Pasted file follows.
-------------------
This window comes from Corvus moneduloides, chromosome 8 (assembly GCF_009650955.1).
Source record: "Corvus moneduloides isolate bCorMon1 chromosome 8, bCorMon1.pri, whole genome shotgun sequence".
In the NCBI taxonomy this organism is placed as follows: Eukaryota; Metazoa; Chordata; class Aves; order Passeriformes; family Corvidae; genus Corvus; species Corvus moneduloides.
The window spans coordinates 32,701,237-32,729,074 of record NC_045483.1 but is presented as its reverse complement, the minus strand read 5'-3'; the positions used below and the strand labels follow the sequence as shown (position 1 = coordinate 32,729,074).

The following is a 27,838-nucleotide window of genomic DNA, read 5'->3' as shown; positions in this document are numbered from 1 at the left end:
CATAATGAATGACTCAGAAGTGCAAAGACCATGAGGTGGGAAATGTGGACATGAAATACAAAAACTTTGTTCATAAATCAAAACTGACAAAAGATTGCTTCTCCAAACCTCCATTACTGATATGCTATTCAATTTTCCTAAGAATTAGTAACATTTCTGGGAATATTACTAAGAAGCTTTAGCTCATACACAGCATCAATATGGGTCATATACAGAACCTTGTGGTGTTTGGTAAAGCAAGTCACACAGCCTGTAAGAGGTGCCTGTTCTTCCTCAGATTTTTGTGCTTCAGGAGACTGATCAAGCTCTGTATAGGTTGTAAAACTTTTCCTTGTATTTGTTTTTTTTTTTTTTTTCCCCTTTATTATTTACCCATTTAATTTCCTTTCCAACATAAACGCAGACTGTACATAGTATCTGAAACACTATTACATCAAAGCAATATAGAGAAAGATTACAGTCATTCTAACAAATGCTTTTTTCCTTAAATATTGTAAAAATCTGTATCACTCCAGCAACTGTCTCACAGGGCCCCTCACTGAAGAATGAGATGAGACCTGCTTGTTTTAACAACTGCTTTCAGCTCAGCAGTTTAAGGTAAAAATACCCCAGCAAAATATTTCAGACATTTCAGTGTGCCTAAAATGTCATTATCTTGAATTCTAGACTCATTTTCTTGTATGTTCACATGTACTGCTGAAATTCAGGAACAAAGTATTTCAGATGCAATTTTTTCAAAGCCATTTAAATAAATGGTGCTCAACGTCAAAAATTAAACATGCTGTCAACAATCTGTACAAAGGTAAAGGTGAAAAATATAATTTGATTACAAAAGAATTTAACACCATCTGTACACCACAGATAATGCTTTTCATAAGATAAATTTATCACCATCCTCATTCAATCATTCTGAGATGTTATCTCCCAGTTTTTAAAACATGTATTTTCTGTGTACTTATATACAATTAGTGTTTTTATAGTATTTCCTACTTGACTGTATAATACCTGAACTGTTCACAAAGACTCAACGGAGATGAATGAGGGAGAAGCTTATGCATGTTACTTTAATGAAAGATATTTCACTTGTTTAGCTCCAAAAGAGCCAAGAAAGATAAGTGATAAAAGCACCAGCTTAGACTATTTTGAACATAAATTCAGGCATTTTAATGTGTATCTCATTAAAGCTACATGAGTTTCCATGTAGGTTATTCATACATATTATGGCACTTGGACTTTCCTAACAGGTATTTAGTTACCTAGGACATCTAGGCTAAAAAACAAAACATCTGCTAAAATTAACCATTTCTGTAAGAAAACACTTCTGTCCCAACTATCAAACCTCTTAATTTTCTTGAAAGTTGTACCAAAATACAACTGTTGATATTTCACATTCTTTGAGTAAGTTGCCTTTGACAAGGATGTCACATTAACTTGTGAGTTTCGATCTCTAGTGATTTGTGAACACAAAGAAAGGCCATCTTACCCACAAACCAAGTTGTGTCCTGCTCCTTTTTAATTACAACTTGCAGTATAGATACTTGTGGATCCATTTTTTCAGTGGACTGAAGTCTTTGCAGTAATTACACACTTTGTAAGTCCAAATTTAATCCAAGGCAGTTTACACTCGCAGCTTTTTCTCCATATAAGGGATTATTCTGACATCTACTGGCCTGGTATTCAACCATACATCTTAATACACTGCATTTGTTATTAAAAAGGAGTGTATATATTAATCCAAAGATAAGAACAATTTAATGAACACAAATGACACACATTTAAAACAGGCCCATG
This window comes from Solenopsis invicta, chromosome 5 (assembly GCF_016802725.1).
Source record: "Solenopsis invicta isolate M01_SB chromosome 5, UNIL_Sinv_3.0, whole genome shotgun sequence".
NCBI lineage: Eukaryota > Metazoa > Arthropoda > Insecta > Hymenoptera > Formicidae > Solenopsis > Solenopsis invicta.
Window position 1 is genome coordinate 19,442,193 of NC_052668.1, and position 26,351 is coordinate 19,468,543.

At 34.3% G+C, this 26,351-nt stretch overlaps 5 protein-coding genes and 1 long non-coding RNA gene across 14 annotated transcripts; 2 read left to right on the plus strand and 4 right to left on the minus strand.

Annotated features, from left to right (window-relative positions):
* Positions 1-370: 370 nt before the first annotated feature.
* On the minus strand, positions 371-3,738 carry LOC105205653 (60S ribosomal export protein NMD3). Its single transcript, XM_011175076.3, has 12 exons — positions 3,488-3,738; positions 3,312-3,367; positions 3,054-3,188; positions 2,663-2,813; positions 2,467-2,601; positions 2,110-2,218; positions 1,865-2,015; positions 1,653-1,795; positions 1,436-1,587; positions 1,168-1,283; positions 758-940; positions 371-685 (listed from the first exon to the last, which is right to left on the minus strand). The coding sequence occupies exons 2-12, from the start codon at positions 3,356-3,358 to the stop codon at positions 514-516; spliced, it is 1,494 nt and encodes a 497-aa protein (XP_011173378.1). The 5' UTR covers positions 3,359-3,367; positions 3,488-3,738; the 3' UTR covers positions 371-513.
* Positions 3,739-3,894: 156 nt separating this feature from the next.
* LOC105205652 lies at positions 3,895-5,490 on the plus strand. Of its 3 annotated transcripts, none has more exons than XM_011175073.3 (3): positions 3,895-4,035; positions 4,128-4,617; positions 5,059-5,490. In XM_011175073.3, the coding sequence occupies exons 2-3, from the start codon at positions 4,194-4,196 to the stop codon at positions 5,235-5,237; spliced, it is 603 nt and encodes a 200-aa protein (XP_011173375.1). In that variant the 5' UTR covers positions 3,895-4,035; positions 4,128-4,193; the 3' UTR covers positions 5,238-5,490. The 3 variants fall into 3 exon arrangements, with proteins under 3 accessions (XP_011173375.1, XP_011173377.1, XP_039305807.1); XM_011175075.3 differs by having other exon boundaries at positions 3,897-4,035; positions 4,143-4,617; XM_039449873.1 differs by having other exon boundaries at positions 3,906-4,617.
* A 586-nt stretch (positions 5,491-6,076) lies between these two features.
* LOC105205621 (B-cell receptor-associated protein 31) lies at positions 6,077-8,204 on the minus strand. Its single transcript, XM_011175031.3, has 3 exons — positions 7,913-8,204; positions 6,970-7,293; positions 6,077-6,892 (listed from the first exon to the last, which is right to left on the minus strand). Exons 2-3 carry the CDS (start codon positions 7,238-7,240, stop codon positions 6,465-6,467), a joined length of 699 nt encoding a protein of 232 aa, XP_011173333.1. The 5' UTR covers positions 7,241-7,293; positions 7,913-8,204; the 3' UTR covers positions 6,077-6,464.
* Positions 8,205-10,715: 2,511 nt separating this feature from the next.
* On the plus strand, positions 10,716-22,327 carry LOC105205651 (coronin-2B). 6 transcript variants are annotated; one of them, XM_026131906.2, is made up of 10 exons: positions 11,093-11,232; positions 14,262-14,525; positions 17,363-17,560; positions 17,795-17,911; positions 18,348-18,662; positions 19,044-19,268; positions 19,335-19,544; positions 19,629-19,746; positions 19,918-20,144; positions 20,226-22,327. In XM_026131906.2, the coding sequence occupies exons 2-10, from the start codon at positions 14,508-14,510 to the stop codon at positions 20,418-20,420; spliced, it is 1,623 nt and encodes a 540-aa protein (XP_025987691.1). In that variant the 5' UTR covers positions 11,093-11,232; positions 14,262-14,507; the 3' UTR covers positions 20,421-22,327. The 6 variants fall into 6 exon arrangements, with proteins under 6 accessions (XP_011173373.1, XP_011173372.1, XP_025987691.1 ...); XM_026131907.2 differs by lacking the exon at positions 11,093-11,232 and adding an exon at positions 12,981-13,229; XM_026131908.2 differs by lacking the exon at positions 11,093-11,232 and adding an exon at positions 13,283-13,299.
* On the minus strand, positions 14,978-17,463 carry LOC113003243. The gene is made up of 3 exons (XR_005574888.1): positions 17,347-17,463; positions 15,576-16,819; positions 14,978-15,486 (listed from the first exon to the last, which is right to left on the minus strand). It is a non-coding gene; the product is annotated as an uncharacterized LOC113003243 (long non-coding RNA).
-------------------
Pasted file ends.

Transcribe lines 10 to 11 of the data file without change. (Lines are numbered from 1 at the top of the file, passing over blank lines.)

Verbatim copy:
Window position 1 is genome coordinate 19,442,193 of NC_052668.1, and position 26,351 is coordinate 19,468,543.

At 34.3% G+C, this 26,351-nt stretch overlaps 5 protein-coding genes and 1 long non-coding RNA gene across 14 annotated transcripts; 2 read left to right on the plus strand and 4 right to left on the minus strand.